EMBARGOED FOR RELEASE: 11 A.M. (ET), TUESDAY, FEBRUARY 11, 2020
Media advisory: To contact corresponding author Karan R. Chhabra, M.D., M.Sc., email Kara Gavin at firstname.lastname@example.org. The full study and related articles are linked to this news release.
Embed this link to provide your readers free access to the full-text article This link will be live at the embargo time https://jamanetwork.com/journals/jama/fullarticle/10.1001/jama.2019.21463?guestAccessKey=9774a0bf-c1e7-45a4-b2a0-32f41c6fde66&utm_source=For_The_Media&utm_medium=referral&utm_campaign=ftm_links&utm_content=tfl&utm_term=021120
Bottom Line: Claims data from a large health insurer were used to examine how often patients unexpectedly receive out-of-network bills after having in-network elective surgery. These “surprise bills” typically occur when a patient receives care from a clinician, such as an anesthesiologist or surgical assistant, who doesn’t participate in that patient’s insurance network. This analysis included nearly 350,000 commercially insured patients who underwent elective surgery at in-network facilities with in-network primary surgeons between 2012 and 2017. The authors report that approximately 1 in 5 of these procedures resulted in an out-of-network bill, with an average potential balance of $2,011. Out-of-network bills were associated with anesthesiologists and surgical assistants in 37% of these surgeries. A limitation of the study is that claims data came from only one insurer.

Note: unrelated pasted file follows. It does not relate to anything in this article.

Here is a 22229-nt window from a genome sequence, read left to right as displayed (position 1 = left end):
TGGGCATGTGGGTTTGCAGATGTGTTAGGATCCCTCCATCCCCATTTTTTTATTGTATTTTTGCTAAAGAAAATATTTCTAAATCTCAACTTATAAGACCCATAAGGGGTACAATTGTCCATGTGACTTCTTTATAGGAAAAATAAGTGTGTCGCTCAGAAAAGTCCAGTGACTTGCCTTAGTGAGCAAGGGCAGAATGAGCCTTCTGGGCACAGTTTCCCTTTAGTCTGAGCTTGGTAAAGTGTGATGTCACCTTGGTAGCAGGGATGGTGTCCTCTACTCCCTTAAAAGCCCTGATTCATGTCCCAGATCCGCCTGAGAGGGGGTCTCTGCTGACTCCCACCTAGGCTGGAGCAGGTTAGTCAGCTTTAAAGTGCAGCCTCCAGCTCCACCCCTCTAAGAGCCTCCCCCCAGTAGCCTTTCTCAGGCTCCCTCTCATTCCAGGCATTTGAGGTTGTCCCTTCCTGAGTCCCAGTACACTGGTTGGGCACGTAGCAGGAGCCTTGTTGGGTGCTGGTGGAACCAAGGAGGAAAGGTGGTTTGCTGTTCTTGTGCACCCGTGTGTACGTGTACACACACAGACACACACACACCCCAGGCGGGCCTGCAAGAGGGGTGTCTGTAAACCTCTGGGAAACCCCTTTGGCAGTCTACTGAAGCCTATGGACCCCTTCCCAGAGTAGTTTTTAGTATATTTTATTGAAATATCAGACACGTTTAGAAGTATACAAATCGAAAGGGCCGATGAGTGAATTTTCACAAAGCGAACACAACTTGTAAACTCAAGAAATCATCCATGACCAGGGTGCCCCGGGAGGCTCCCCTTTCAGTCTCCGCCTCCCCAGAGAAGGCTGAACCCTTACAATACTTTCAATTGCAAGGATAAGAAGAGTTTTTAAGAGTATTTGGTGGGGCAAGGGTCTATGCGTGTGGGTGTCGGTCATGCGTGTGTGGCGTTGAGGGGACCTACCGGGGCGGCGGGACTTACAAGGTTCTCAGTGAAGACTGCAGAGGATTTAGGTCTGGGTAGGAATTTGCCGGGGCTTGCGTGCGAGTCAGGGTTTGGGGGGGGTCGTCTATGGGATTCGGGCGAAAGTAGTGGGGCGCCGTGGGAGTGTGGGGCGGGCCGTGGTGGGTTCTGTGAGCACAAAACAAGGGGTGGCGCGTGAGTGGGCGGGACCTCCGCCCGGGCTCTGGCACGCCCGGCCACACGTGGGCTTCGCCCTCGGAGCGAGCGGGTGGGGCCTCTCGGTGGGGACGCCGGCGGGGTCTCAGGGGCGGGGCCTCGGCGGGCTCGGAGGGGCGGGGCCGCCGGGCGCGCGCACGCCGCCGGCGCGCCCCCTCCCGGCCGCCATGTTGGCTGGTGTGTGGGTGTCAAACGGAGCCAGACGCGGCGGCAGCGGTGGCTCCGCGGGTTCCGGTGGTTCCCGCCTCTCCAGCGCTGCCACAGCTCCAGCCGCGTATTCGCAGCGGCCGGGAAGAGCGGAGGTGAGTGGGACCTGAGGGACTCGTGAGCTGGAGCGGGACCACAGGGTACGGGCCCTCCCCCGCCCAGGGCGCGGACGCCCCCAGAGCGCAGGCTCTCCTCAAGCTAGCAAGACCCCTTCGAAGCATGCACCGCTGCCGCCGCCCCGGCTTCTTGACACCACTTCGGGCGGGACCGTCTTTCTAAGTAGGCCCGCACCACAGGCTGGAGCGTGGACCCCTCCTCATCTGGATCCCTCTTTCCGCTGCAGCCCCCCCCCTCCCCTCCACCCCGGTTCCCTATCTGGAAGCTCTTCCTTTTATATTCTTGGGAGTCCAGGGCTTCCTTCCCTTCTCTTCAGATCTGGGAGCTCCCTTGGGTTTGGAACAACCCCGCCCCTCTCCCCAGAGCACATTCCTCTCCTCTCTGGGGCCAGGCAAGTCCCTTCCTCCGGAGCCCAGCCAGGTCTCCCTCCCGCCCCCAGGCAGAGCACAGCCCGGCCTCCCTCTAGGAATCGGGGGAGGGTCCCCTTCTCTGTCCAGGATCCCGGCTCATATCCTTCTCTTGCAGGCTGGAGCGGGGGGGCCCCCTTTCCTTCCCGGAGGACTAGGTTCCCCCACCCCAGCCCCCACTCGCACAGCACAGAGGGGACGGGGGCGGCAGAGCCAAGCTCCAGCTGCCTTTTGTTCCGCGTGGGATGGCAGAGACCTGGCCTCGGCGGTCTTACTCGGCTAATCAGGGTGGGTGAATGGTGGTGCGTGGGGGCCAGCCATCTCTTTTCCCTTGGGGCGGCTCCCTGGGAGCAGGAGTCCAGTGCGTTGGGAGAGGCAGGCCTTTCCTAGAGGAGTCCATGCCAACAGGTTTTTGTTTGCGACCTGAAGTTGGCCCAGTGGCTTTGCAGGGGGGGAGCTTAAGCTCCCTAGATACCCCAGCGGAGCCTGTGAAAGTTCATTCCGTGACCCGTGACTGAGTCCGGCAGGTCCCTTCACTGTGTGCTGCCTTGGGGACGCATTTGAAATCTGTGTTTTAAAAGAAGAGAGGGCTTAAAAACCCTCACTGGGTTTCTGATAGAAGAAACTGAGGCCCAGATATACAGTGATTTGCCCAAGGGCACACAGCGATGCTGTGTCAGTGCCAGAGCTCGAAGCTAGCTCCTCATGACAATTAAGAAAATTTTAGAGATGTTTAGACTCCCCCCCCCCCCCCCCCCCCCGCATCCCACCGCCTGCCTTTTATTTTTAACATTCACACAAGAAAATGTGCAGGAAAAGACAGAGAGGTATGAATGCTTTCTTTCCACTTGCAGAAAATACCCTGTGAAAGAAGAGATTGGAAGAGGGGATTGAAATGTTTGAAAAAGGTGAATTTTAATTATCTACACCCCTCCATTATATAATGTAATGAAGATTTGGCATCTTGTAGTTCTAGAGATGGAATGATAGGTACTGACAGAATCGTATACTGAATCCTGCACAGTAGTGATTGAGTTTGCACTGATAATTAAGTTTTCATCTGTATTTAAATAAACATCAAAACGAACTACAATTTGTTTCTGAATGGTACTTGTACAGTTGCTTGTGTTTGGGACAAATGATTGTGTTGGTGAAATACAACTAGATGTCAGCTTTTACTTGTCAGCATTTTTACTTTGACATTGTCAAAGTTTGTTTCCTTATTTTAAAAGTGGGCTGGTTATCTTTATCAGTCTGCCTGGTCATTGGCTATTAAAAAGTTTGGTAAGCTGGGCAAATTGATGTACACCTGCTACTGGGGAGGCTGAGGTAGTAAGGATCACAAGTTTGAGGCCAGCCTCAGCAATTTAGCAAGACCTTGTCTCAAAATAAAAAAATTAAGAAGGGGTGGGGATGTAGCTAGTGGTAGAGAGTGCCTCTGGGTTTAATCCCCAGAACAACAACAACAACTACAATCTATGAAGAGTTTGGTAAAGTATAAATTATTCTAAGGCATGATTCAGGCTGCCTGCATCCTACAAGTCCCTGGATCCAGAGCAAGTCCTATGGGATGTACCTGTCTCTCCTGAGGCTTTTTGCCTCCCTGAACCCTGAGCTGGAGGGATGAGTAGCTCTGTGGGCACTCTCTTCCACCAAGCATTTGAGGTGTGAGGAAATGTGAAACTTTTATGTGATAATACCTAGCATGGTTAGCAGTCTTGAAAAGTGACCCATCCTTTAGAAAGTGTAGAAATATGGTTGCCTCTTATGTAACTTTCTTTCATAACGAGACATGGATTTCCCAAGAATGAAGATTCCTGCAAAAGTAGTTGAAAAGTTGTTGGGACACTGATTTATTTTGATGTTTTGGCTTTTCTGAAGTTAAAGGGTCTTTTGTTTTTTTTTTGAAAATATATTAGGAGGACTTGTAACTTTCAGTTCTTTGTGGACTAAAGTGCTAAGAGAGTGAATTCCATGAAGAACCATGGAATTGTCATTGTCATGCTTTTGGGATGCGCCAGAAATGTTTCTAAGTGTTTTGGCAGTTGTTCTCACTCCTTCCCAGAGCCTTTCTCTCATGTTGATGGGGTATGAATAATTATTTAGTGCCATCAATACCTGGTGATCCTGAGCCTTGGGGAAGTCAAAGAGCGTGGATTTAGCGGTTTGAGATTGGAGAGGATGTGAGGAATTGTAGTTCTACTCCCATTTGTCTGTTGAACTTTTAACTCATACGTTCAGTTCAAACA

Authors: Karan R. Chhabra, M.D., M.Sc., University of Michigan, Ann Arbor, and coauthors.
Editor’s Note: The article includes conflict of interest and funding/support disclosures. Please see the article for additional information, including other authors, author contributions and affiliations, financial disclosures, funding and support, etc.
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